When the U.S. men’s basketball team lost to Nigeria last week, the result seemed to be a novelty: a historic win for an African team, but not one that truly foreshadowed anything about Americans’ hopes for the Tokyo Olympics.

Then the United States lost to Australia, too.

NBA players comprise half of Australia’s team, and two of them led the way in the 91-83 win Monday night in Las Vegas: Patty Mills of the San Antonio Spurs, with 22 points, and Joe Ingles of the Utah Jazz, who scored 17.

The Americans, whose roster is dotted with NBA All-Stars, played a little better Monday than they had against Nigeria on Saturday. Damian Lillard led the way with 22 points and Kevin Durant added 17 points, but the team has now lost the first two games of its pre-Olympic exhibition tour.

“I think defensively we got after it,” U.S. player Bradley Beal said. “It was very good ball movement, got some good shots.”

The United States led by 7 points at halftime.

“In the second half, it was just a totally different story,” Beal said. “We kind of got tired, got lazy on defense, and that’s really where we got hurt. We couldn’t get stops.”

In their opening exhibition Saturday, the U.S. team sustained its first loss against an African opponent in a 90-87 defeat by Nigeria, a team with a handful of NBA players but no stars.


Since pros started being used in Olympic competition in 1992, the United States had posted a 54-2 record in exhibition games before this year. In three days, that loss total has doubled.

There are reasons the U.S. team has stumbled: Three players — Jrue Holiday and Khris Middleton of the Milwaukee Bucks and Devin Booker of the Phoenix Suns — have not yet joined the team because they are still playing in the NBA Finals. And many top players who could have been a part of the team chose not to play this summer, including LeBron James, Stephen Curry, Kyrie Irving, Kawhi Leonard and James Harden.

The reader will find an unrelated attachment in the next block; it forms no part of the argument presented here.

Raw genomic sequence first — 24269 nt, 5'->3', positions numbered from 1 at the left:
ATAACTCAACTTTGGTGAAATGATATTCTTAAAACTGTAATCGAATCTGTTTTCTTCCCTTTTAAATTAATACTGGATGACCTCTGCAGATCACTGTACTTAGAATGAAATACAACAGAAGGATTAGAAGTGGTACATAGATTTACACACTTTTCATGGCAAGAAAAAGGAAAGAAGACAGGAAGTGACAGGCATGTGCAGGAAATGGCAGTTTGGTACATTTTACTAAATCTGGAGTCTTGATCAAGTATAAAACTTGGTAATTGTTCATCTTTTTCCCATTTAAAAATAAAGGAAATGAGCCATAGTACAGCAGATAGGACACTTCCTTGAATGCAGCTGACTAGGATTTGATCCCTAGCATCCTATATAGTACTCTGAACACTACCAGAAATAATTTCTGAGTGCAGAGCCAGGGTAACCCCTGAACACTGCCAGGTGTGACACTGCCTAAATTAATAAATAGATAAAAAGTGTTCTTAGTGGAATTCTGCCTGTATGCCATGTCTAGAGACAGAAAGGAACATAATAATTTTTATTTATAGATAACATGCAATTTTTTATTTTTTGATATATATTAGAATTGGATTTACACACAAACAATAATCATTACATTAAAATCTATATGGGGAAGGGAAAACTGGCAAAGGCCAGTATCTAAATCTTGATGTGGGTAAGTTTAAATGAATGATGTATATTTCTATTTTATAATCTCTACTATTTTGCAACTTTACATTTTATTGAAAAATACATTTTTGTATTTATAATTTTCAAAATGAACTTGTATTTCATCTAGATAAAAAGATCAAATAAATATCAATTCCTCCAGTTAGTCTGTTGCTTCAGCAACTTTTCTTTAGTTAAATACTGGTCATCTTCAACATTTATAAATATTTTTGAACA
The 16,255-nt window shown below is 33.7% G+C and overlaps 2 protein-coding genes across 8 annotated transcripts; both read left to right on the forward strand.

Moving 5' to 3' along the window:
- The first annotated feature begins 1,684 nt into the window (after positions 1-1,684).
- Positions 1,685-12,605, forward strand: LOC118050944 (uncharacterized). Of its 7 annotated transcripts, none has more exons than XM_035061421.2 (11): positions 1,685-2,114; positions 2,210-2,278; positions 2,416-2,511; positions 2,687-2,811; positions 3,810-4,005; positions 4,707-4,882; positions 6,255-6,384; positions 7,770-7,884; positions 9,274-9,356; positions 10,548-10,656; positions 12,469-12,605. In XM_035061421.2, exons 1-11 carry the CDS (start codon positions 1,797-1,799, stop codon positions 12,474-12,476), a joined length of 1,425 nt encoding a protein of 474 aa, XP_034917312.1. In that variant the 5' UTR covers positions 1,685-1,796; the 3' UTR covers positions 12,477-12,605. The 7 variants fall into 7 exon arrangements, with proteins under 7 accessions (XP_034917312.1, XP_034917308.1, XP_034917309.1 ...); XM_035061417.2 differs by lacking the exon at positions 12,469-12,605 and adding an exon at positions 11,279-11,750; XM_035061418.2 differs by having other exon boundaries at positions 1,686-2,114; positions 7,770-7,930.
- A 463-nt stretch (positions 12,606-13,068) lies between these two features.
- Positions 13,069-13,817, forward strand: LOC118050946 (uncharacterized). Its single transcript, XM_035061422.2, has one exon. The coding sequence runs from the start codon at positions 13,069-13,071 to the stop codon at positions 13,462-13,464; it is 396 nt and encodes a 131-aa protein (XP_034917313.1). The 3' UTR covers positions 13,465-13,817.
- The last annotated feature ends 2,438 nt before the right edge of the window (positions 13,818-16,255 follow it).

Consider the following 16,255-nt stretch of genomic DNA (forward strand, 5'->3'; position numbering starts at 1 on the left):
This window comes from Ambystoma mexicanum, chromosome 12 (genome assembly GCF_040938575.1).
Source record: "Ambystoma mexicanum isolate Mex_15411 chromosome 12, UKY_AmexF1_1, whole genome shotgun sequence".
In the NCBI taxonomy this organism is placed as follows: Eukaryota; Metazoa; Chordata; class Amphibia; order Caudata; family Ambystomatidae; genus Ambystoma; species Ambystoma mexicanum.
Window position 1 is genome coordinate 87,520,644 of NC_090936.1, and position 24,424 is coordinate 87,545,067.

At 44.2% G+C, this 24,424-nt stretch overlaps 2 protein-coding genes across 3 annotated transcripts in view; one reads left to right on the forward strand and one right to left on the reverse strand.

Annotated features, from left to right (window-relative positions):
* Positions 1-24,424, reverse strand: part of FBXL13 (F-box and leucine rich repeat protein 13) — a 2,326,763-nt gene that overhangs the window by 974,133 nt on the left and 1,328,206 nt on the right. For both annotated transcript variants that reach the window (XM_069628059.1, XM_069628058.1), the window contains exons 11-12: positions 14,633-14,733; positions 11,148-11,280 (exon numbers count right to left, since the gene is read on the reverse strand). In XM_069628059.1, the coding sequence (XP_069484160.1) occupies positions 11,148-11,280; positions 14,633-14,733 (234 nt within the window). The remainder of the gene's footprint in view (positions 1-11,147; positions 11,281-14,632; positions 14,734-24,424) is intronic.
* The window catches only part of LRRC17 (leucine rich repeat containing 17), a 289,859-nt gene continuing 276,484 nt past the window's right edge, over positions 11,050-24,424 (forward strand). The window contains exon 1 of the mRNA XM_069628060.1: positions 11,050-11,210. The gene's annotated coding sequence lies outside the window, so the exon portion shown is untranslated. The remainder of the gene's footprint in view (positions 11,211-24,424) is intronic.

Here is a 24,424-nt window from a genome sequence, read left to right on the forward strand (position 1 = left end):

The team has also been together only a few days and will need to find a rhythm, coach Gregg Popovich said.

“That loss means nothing if we don’t learn from it,” Popovich said after the Nigeria game. After Australia, he was still on message: “We’ll learn from it.”

Even the 1992 Dream Team, widely viewed as the best team ever assembled, lost an informal scrimmage to a college team with a young Chris Webber, Anfernee Hardaway and Grant Hill. They came back to clobber the youngsters the next time they met.

This U.S. team has the opportunity to bounce back against Argentina on Tuesday night.


The U.S. women’s team plays Australia in an exhibition of its own Friday night. The U.S. women, though, remain a heavy favorite for the games, where they will be seeking their seventh straight gold medal.

The men? Despite the losses, their chances for success remain high, something their past two opponents appeared to realize: Neither Nigeria nor Australia celebrated their victories particularly effusively.

The United States has still won 15 of the 19 Olympic gold medals awarded in men’s basketball, including six of seven in the Dream Team era, and sportsbooks still have them as the heavy favorite for the gold in Tokyo. The group stage at the Olympics, beginning July 25, should be less of a challenge: The U.S. team is scheduled to play France (with Rudy Gobert), the Czech Republic and Iran. Second place, and maybe even third, should be enough to advance to the quarterfinals.

But then, the United States will face as many as three straight knockout games, and losing any one will cost them the gold. The opponents could be Australia or Nigeria again, but also tougher opponents like Argentina and Spain.This article originally appeared in The New York Times.